From BBC to ITV: The shows and stars who fared poorly after crossing over

As 'The Voice' moves from BBC to ITV, Ian Burrell considers the path taken by Morecambe & Wise, Adrian Chiles, and Robert Peston

Ian Burrell
Monday 09 November 2015 21:02
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Tuning out: 'The Voice' is going to the commercial sector in 2017
Tuning out: 'The Voice' is going to the commercial sector in 2017

The journey from the BBC's Broadcasting House to ITV's headquarters at the London Television Centre is just a jaunt through Covent Garden and over Waterloo Bridge. It's a path that twinkles with promise that is rarely fulfilled.

The UK version of The Voice must avoid pitfalls that have beset previous travellers if the talent show is to leave the ad-free comforts of BBC1 and successfully transition to the commercial sector next year without losing ratings. The former BBC economics editor Robert Peston has packed his bags for a similar expedition. His new Peston on Sunday show starts on ITV next year.

I recall interviewing then star BBC presenter Adrian Chiles when he was mulling a transfer to ITV and leaving The One Show, with which he was synonymous. At the time, Adrian – who also had BBC gigs on Match of the Day 2 and The Apprentice: You're Fired – was so busy he was navigating London by motorcycle taxi.

Some would say he should have hired something similar to escape ITV much earlier than last January when he was abruptly replaced as the network's main football presenter. No doubt he has some fond memories of his four years at ITV, presenting the ill-fated breakfast re-launch Daybreak with Christine Bleakley (his former co-host on The One Show) and travelling the world covering football.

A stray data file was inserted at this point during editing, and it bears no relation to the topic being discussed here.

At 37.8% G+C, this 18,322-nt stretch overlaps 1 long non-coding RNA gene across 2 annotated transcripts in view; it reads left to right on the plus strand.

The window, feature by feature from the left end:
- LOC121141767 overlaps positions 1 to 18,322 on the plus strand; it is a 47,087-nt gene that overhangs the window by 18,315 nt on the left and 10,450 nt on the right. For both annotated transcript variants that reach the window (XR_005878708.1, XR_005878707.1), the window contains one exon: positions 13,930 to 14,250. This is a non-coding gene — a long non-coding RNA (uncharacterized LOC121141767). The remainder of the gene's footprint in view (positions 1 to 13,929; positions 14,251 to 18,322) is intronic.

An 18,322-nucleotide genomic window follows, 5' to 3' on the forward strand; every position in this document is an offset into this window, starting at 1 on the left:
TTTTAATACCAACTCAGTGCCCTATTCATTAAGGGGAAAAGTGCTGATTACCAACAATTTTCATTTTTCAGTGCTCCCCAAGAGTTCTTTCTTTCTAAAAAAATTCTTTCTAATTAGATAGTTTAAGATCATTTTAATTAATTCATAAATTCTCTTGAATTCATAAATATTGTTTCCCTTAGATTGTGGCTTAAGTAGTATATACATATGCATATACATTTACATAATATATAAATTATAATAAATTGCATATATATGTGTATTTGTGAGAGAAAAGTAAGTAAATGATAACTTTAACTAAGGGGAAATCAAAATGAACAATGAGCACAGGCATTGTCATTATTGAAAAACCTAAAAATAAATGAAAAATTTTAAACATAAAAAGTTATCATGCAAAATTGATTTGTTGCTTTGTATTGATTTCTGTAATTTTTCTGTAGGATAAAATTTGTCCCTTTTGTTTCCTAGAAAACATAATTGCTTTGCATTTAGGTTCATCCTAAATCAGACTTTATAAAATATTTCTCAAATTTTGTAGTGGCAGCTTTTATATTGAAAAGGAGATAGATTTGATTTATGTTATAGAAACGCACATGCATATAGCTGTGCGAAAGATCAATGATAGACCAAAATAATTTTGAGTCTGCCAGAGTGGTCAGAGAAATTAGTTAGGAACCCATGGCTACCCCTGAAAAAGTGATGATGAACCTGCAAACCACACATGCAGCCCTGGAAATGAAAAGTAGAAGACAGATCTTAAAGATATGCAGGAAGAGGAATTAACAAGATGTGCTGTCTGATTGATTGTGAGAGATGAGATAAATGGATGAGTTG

But ITV executives can hardly justify their outlay (Chiles earned more than £4.5m a year) and the presenter is now back at the Beeb, working on Radio 5 Live and making a documentary on Mediterranean religions for BBC2. The BBC, it appears, is his natural home.

The same might be said for political journalist Nick Robinson. A BBC trainee, he left for a spell as political editor at ITN, before coming back to the BBC three years later. He is about to join Radio 4's Today, which has felt like his destiny since his school days when the late host of that programme, Brian Redhead, was a family friend and mentor.

Susanna Reid was another high-profile BBC presenter poached in March 2014 from BBC Breakfast to front Good Morning Britain – ITV's replacement for Daybreak. Her salary was reported to be £1m but viewing figures, though improving, are lower than those achieved by Chiles and Bleakley.

A lesson might have been learned as long ago as 1978 when The Morecambe & Wise Show moved from the BBC to Thames Television. The show kept its name and remained successful but most critics think Eric and Ernie did their best work at the BBC. Similarly, Michael Parkinson only quit for a new payday at ITV in 2007 when he was 72 and had enjoyed 25 years as a BBC figurehead.

That old smoothie Desmond Lynam was a warning signal to Chiles, having left Match of the Day to present The Premiership on ITV in 2001, when the commercial network briefly held the rights. Even Des admitted it was “not an overwhelming success”.

The exceptions to the rule are Ant & Dec, those pillars of the ITV prime time schedule since 2002. They had early opportunities at the BBC, although they were never among its stars. Chat show host Jonathan Ross has a lower profile on ITV, and is probably glad of that.

It would be politically unacceptable for the publicly funded BBC to wave cash at ITV's stars. The corporation is uncertain of its future and watching every penny.

ITV is currently confident, well-run, increasingly profitable and expanding its production base. No one can blame it for targeting BBC talent. But whether it's offering a good career move is very debatable.

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